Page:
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First ANG Thunderbird pilot
The US Air Force Air Demonstration Squadron, known as the “Thunderbirds”, recently announced the latest addition to their team for the 2024-2025 season, and at the top of the list was Maj. Tyler Clark, a 173rd Fighter Wing instructor pilot and chief of scheduling.
As told by Senior Master Sgt. Jennifer Shirar, 173rd Fighter Wing, in the article 173rd FW Instructor Pilot selected as newest Thunderbird demo pilot, Clark is the first Air National Guard fighter pilot selected to be a Thunderbird demonstration pilot.
“Being a Guardsman is an opportunity to represent the Total Force and the ‘Land of No Slack’,” says Clark. “I am extremely thankful for the 173rd Fighter Wing and my leadership who enabled me to pursue this opportunity.”
Fulfilling the Thunderbird pilot mission
‘Land of No Slack’ is the nickname given to the 173rd FW, which Clark has been a member of since early 2022. Clark says his time flying at Kingsley Field will help him fulfill his mission as a future Thunderbird pilot.
“The ‘Land of No Slack’ creates top-notch fighter wingmen who earn the coveted ‘Eagle Driver’ patch,” says Clark. “With that comes a tremendous responsibility to maintain and constantly demonstrate a dedication to our mission and students…but it also extends well beyond the cockpit. We must possess an ability to build a rapport and connect with the student across the table.”
Clark started his career in the Air Force Academy, graduating in 2009. He went on to flight school, ending up at Kingsley Field as a student pilot where he learned to be an Eagle Driver. His time in Active Duty took him all over the world, serving in multiple leadership roles. In 2022 he decided to leave Active Duty and join the Air National Guard returning to Kingsley Field as Instructor Pilot.
173rd Fighter Wing IP becomes the first ANG Thunderbird pilot
“I look at the Thunderbirds as a unique opportunity to fulfill my dreams and passion for motivating others while getting to fly high-performance jets in airshows across the United States,” says Clark. “It’s really a fusion of everything I love!”
That passion started at a young age. “Going to airshows growing up sparked an interest in aviation that later led to fighter aviation,” he says. “Every year my family took me to see the Thunderbirds and the Blue Angels. That always left me with a huge ‘WOW!’ factor and were always exciting to watch.”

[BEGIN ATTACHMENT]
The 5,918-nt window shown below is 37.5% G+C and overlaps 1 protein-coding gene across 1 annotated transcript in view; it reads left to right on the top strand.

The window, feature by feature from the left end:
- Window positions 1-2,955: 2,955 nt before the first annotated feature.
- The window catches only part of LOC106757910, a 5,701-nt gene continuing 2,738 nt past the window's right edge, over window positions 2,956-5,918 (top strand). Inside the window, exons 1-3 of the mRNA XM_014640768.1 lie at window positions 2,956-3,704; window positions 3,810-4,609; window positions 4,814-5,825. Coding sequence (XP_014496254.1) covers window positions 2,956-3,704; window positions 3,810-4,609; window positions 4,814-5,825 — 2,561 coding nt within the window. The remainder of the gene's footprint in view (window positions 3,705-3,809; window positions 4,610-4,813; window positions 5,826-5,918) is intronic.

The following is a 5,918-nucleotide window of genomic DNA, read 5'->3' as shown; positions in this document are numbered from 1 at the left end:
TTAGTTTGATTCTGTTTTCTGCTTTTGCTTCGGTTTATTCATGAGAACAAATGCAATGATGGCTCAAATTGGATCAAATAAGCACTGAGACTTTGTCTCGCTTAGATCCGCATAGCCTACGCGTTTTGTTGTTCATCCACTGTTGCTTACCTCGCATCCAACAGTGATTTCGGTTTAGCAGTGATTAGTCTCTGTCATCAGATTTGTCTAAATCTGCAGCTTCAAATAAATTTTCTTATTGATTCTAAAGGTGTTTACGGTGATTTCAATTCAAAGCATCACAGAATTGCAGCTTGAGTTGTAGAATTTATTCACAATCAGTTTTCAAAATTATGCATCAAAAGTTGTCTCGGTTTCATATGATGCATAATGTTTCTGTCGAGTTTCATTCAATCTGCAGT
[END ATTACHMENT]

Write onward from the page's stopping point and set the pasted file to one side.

He adds that his passion in life to have a positive impact on those around him.
“I’m really looking forward to interacting with the public, having a positive impact on communities, and inspiring that young kid…who used to be me!” Clark says.
The path to Clark’s selection wasn’t direct. In fact, the first time he applied, he was not selected. “I don’t like taking ‘no” for an answer, so I continued pursing my dream!!” Clark says with a laugh.
Clark is not the first Team Kingsley member to be a part of the Thunderbirds. In 1999, Tech. Sgt. Kim Long, a 173rd Fighter Wing F-16 crew chief, was selected to be a member of the maintenance team for the Thunderbirds, serving with them until 2002.
The Thunderbirds perform precision aerial maneuvers demonstrating the capabilities of Air Force high performance aircraft to people throughout the world. The squadron exhibits the professional qualities the Air Force develops in the people who fly, maintain and support these aircraft.
A Thunderbirds air demonstration is a mix of formation flying and solo routines. The four-aircraft diamond formation demonstrates the training and precision of Air Force pilots, while the solo aircraft highlight the maximum capabilities of the F-16 Fighting Falcon.
The pilots perform approximately 30 maneuvers in a demonstration. The entire show, including ground and air, runs about an hour and fifteen minutes. The season lasts from March to November, with the winter months used to train new members.
Photo credit: U.S. Air Force / Courtesy photo